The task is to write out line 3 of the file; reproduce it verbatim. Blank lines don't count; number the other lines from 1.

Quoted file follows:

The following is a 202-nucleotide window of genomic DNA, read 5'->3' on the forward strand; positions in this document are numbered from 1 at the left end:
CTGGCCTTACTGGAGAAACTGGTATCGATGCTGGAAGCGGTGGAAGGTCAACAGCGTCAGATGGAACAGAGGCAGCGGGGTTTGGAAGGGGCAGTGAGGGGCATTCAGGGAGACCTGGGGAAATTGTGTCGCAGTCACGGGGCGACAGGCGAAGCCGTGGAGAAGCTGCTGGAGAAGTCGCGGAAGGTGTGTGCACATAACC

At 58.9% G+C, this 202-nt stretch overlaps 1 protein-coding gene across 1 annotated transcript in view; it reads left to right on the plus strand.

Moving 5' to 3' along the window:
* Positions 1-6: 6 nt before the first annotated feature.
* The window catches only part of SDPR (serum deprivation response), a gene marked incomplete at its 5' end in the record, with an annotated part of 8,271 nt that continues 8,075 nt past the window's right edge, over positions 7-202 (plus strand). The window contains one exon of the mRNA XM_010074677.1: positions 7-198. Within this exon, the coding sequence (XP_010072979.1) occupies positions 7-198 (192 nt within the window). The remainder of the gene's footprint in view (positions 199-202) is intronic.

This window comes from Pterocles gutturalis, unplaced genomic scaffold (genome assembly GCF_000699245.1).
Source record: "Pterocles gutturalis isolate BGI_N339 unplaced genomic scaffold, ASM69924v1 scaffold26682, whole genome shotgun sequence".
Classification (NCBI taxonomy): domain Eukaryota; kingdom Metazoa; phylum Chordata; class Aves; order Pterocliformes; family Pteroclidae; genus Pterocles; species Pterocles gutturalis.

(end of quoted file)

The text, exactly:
At 58.9% G+C, this 202-nt stretch overlaps 1 protein-coding gene across 1 annotated transcript in view; it reads left to right on the plus strand.